A: Ah, but he’s more used to living on the street. The thing for me is sussing out whether they’re genuine or not. Does he just come here in the morning and have a nice day out with a sleeping bag? I always buy The Big Issue and stuff. Q: Has anyone called you “Sir Paul” yet? A: Only like official people. An airline pilot: “Welcome, Sir Paul.” And I had a doctor’s appointment. and they went, “Sir Paul’s here.”
Q: It’s a bit weird, then?
A: It’s extremely weird, not just a bit. Because I kind of value that… it’s not anonymity, but it’s a private life, an on-the-groundness – that’s why I keep trying to tell people I’m ordinary, ‘cos I feel ordinary. I live sort of ordinary. But there’s this huge phenomenon that keeps getting on telly and stuff. He’s not really me. I play him and I enjoy it, but this is me. He’s done very well.
Q: So he’s the one who’s been knighted?
A: Yes. It was a brilliant day. I’m two-sided about things, I can easily be cynical about stuff like that – it’s not hard, you just use your intellect, and if you’ve been around a bit, you can see what’s happening. It is a very convenient way to reward people, and not a very expensive way either. Anyway, having said that, the other side of me says it’s a big deal. It’s a schoolprize. I went in for the art prize but I didn’t expect to win it. And then suddenly something like this comes… My kids have this expression – rude not to. Are you going to have that last piece of toast? Rude not to. Do you accept it? Rude not to. Someone said there’s a certain cachet to turning the knighthood down! I looked into it, and Paul Schofield was the only cool person who’d turned it down,and I thought, Well, great actor, but he doesn’t look the world’s cheeriest chappie! When I was at school I always wanted to be a Catholic lorry driver in my mind – so I’d have a direction, literally, and a faith. And I never had it — so it was a great day. It’s amazing, you forget that you’re gonna go down on one knee before the monarch of Britain and she’s gonna put Edward The Confessor’s sword on your shoulder.
Q: Was the first time you met Her Majesty at the Palace in 1965?
A: Yes, I get them a bit mixed up. Mark Lewisohn (Fabs chronicler) knows! One of the first times we met her … I hate to tell you this, I hate to tell her, in case she reads Q, but we quite fancied her at school! She was a lot younger and she was, like, quite (holds hands out in front of chest) big. Seriously, George and I really quite fancied her, young princess, come back from Treetops to assume the crown of Hngland. She’s become more of a sort of mum figure now. But there was always a bit of a thing going on about her – teenage fantasies.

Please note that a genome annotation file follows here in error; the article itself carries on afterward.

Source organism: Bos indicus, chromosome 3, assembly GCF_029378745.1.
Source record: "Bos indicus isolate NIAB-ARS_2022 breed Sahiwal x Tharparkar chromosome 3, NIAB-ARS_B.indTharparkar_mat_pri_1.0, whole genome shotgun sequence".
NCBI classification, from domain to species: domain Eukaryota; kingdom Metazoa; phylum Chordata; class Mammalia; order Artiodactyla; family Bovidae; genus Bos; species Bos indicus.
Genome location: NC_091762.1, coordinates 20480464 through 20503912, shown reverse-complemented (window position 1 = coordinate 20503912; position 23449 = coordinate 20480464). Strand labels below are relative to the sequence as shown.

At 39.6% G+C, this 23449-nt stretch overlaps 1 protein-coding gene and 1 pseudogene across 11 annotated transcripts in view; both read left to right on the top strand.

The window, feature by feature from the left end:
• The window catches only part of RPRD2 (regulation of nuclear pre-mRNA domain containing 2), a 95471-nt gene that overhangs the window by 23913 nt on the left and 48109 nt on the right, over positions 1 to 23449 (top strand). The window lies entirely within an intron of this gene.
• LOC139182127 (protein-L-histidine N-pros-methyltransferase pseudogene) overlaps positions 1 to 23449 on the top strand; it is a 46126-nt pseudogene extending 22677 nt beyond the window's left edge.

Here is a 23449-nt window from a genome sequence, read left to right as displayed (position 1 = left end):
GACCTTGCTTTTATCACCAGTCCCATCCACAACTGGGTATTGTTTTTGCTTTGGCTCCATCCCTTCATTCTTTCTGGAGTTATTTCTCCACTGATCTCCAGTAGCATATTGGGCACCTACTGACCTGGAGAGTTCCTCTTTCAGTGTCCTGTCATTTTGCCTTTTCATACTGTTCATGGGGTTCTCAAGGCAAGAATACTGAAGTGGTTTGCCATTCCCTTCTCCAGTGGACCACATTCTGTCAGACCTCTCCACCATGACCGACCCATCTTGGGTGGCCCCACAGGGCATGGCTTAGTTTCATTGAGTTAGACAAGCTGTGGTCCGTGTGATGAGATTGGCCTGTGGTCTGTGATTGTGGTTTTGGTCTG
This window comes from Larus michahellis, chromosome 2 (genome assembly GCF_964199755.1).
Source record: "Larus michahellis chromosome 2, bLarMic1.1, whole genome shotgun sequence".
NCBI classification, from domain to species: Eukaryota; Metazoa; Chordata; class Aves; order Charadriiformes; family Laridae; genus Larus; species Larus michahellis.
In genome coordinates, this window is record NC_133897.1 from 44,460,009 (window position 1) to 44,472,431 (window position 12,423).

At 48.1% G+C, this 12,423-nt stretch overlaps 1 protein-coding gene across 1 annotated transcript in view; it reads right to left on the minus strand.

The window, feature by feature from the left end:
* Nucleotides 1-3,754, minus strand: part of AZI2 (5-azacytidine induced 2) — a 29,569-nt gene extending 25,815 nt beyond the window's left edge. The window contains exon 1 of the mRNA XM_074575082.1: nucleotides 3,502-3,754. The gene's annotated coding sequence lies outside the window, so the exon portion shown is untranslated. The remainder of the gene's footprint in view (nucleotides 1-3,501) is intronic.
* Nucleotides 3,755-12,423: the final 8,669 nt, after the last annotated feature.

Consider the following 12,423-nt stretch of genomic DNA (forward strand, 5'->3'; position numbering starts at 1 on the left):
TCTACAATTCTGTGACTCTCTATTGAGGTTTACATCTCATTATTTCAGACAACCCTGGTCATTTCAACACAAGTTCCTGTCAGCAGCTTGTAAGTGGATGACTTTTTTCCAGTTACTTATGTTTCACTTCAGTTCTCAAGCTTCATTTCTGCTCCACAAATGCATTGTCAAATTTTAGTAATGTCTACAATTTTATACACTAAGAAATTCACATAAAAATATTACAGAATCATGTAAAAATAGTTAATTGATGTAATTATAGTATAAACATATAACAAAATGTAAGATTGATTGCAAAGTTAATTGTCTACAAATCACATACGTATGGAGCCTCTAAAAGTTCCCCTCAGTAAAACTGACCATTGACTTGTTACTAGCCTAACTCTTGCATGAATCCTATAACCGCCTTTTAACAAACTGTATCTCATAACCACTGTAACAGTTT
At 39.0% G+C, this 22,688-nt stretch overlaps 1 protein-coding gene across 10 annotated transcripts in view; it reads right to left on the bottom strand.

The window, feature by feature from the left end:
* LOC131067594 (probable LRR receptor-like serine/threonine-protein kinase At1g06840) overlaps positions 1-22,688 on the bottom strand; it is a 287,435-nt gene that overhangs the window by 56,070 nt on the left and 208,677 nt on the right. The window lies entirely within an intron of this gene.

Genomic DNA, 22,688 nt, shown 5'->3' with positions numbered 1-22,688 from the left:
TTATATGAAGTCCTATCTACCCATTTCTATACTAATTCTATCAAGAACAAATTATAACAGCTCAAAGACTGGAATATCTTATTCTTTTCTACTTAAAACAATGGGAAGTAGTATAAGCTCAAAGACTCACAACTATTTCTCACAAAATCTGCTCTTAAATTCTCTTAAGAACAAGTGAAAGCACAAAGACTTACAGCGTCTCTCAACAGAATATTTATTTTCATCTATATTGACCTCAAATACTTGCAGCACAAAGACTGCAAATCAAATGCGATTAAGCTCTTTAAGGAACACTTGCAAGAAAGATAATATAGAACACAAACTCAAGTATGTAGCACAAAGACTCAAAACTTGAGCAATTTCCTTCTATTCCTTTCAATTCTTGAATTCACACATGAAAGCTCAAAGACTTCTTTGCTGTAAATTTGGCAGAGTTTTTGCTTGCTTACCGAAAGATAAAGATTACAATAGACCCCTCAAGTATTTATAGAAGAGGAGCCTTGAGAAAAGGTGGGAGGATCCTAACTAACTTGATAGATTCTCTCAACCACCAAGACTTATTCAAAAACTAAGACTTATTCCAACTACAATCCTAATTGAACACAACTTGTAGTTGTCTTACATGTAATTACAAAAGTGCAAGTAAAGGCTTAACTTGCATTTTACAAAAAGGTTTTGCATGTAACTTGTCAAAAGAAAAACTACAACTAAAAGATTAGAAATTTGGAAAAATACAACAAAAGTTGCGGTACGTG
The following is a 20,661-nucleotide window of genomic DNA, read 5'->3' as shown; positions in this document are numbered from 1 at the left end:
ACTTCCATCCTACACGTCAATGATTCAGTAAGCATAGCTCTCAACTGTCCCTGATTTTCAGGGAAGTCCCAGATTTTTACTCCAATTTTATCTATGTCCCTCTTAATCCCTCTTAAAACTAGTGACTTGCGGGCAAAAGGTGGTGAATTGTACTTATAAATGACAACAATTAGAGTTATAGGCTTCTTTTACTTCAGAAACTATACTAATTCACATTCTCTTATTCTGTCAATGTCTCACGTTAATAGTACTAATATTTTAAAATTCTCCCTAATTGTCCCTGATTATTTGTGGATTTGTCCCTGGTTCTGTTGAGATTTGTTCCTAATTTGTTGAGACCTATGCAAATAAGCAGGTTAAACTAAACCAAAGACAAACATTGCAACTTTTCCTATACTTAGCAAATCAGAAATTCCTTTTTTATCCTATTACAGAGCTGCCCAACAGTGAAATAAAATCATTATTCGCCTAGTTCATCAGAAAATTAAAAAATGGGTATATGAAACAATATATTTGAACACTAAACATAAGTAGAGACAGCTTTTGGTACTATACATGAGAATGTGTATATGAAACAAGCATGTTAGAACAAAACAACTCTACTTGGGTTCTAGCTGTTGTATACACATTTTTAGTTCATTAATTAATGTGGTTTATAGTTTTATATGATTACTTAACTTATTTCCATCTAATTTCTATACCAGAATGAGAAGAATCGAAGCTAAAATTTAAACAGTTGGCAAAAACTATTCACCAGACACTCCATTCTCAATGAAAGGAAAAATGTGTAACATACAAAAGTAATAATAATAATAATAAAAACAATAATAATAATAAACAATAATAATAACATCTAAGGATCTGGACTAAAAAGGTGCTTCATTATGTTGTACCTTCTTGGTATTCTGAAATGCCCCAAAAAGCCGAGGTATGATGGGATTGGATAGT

Q: Anthology has tied up The Beatles for good, and it sold loads into the bargain, the nod from Oasis and co. has restored you to cool icon status for a new generation, your solo work is re-energised, and they’ve knighted you. Is this, would you say, the best time to meet Paul McCartney, now that you’re famous and…
A: Famous and acceptable? Yeah, I know exactly what you’re talking about, I’ve lived through it. And you’d be a fool not to enjoy it.
Q: People have a clear picture in their minds what the four Beatles were or are like. Does it bother you that they have John down as the arty, experimental one, when you were just as arty and strange as he was?
A: Well, the difference was, I always used to feel that all of that was like my private life and I’d bring some of it into The Beatles. By the time we got to Sgt. Pepper, it started to emerge, but it would be John who’d want to do something like Revolution 9. If anything exciting happened, he wanted to get it out immediately. He wanted it to be frontline. When he met Yoko, she gave him the green light for all of that. She’d say, Oh yeah, you should do that. He’d do it – bang! I did get a bit pissed off that John became The Avant-Garde One, because two, three years before John got loose, I was going to a lot of concerts – he was living out in Weybridge, pipe and slippers time. I didn’t wanna say, I did it first you know, but it was niggling me a bit that it was going down in posterity that John was the cool one, and Paul was a bit soppy. When I was doing lots of these little crazy loops, I did a loop symphony. I was going to all these concerts, Luciano Beno, Cornelius Cardew (modem composers in the John Cage experimental mould), and we’d go down amongst all these students, and the loops would find their way onto Tomorrow Never Knows – but the symphony was just for me and my mates getting stoned round the corner. I said to John, I’ve got all this stuff, and I’m thinking of putting it out as an album called Paul McCartney Goes Too Far! He said, Brilliant, man.’ Fucking do it! Please! But I don’t mind keeping something up my sleeve, whereas John had nothing up his sleeve. I’ve been painting for about twelve years, and I’m finally gonna get an exhibition later this year in Germany, but do I really want to say to people, hey, I’m a Renaissance Man? I just let it out in dribs and drabs.
Q: When’s the worst time to be Paul McCartney Famous?